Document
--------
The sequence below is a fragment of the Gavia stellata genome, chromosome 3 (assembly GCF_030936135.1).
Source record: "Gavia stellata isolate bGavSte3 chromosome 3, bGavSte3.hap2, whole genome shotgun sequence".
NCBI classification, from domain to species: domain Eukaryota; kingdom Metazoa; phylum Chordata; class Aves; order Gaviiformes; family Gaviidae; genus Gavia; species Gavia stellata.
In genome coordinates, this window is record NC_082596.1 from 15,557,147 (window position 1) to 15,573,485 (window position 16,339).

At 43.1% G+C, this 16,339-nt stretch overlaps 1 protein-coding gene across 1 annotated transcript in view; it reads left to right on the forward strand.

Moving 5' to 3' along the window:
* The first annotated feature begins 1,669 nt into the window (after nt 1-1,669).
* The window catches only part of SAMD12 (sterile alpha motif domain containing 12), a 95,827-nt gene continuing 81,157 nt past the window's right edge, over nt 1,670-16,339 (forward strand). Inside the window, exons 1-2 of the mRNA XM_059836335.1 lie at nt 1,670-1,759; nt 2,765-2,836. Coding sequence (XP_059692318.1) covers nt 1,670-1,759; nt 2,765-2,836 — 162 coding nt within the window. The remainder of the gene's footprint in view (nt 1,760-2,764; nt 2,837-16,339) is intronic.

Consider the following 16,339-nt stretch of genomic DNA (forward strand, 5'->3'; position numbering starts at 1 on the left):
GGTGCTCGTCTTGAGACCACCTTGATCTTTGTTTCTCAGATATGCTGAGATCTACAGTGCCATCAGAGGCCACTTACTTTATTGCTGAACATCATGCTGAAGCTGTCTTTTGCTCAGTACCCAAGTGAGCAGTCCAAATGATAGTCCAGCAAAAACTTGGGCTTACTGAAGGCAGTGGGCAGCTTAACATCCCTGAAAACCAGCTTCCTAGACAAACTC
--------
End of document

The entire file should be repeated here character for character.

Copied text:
The sequence below is a fragment of the Gavia stellata genome, chromosome 3 (assembly GCF_030936135.1).
Source record: "Gavia stellata isolate bGavSte3 chromosome 3, bGavSte3.hap2, whole genome shotgun sequence".
NCBI classification, from domain to species: domain Eukaryota; kingdom Metazoa; phylum Chordata; class Aves; order Gaviiformes; family Gaviidae; genus Gavia; species Gavia stellata.
In genome coordinates, this window is record NC_082596.1 from 15,557,147 (window position 1) to 15,573,485 (window position 16,339).

At 43.1% G+C, this 16,339-nt stretch overlaps 1 protein-coding gene across 1 annotated transcript in view; it reads left to right on the forward strand.

Moving 5' to 3' along the window:
* The first annotated feature begins 1,669 nt into the window (after nt 1-1,669).
* The window catches only part of SAMD12 (sterile alpha motif domain containing 12), a 95,827-nt gene continuing 81,157 nt past the window's right edge, over nt 1,670-16,339 (forward strand). Inside the window, exons 1-2 of the mRNA XM_059836335.1 lie at nt 1,670-1,759; nt 2,765-2,836. Coding sequence (XP_059692318.1) covers nt 1,670-1,759; nt 2,765-2,836 — 162 coding nt within the window. The remainder of the gene's footprint in view (nt 1,760-2,764; nt 2,837-16,339) is intronic.

Consider the following 16,339-nt stretch of genomic DNA (forward strand, 5'->3'; position numbering starts at 1 on the left):
GGTGCTCGTCTTGAGACCACCTTGATCTTTGTTTCTCAGATATGCTGAGATCTACAGTGCCATCAGAGGCCACTTACTTTATTGCTGAACATCATGCTGAAGCTGTCTTTTGCTCAGTACCCAAGTGAGCAGTCCAAATGATAGTCCAGCAAAAACTTGGGCTTACTGAAGGCAGTGGGCAGCTTAACATCCCTGAAAACCAGCTTCCTAGACAAACTC